You Know The Look, But Do Dogs Really Feel Guilt?

Have you ever arrived home to a mess and there, smack in the middle of the crime scene, sits your beloved dog, head bowed and eyes averted? If you haven’t experienced it yourself, you’ve probably seen this scenario play out through a humorous video shared on social media. Is that an unmistakable look of guilt you see on pup’s face?

It’s a common belief among us pet owners that our dogs can experience feelings of guilt. But is there any truth to this assumption, or are we simply projecting our own emotions onto our furry companions?

Understanding Canine Emotions

The Emotional Spectrum of Dogs

Before we tackle the question of guilt, it’s essential to understand the emotional capabilities of dogs. Dogs have a rich emotional life. They can experience basic emotions such as joy, fear, anger, and even love. These are primal emotions, evident in a dog’s everyday interactions.

However, it is important to note that the emotional spectrum of dogs is not as complex as ours. Research suggests that a dog’s emotional intelligence can be compared to that of a 2 to 2.5-year-old human child. This means that while dogs are capable of feeling a range of emotions, they may not experience complex emotions, such as guilt, pride, or shame.

That said, this doesn’t mean that dogs don’t react to situations where they’ve done something wrong. It’s just that their reactions might not stem from guilt.

The Guilty Look – What Does It Mean?

So, if dogs don’t feel guilt, why do they look guilty? This is where things get interesting. The guilty look that we often interpret as a sign of remorse is, in fact, a response to our behavior and not a reflection of their inner emotional state.

When you find your favorite pair of shoes chewed up and your dog gives you that guilty look, it’s not because they feel bad about the act. More likely, they are reacting to your tone of voice, body language, or simply because they’ve learned that displaying such behavior can alleviate an unpleasant situation.

This phenomenon is known as ‘learned helplessness,’ where dogs learn over time that certain behaviors, like looking guilty, can prevent or reduce the severity of punishment.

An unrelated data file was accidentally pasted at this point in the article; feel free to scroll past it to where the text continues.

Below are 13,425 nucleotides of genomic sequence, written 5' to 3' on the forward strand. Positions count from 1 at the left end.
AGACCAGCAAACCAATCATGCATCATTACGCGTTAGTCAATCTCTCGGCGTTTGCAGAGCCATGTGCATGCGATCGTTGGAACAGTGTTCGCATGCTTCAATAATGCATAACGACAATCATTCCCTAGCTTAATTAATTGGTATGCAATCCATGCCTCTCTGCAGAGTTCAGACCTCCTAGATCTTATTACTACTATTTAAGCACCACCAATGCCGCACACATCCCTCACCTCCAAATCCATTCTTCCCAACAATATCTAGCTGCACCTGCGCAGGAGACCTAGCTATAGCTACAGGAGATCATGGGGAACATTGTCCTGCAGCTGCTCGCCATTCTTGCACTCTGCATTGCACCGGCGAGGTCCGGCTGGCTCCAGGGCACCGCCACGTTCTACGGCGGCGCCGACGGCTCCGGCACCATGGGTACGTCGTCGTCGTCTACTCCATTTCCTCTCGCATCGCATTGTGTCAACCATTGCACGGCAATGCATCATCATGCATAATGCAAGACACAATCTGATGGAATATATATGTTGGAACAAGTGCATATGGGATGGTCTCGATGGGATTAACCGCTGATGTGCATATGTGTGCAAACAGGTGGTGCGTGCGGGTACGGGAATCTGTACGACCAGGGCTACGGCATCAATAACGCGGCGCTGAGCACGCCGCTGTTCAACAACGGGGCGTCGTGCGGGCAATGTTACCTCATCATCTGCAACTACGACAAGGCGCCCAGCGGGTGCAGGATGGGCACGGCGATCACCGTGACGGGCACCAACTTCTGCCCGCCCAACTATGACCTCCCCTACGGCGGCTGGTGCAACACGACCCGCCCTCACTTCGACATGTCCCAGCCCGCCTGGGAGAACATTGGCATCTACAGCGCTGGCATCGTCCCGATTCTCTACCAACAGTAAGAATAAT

The Science Behind The ‘Guilty’ Look

What Does The Research Say?

Scientific studies conducted over the years have aimed to understand the guilty look in dogs. One such study conducted by Alexandra Horowitz from Barnard College in New York involved owners instructing their dogs not to eat a treat, then leaving the room. Some dogs obeyed while others did not. When the owners returned, regardless of whether the dogs had eaten the treat or not, the dogs were confronted. Dogs that were scolded showed more signs of the ‘guilty look,’ regardless of whether they had actually disobeyed the command.

The study concluded that the ‘guilty look’ is not necessarily a sign of guilt. Instead, it’s more likely a response to the owner’s reaction.

A Dog’s Emotional Intelligence

While dogs might not feel guilt like we do, this doesn’t mean they’re not emotionally intelligent. In fact, dogs are incredibly good at reading human emotions and responding to them. They can pick up on subtle cues in our behavior, tone of voice, and body language, which allows them to respond in ways that often seem emotionally in tune with us.

So, when your dog looks guilty, remember that they’re not necessarily feeling guilty. Instead, they’re communicating with you in one of the few ways they know how. They’re reacting to your behavior, responding to your emotions, and trying their best to appease you.


While dogs are capable of a rich array of emotions, science suggests that complex feelings like guilt seem to be beyond their emotional reach. Instead, the guilty look that’s so familiar to us dog owners is likely a reaction to our behavior and not an indication of their inner emotional state.

Understanding this doesn’t make our dogs any less incredible or emotionally intelligent. In fact, it just goes to show how attuned they are to our feelings and how deeply they care about our reactions. And isn’t that just another reason why we love our dogs so much?

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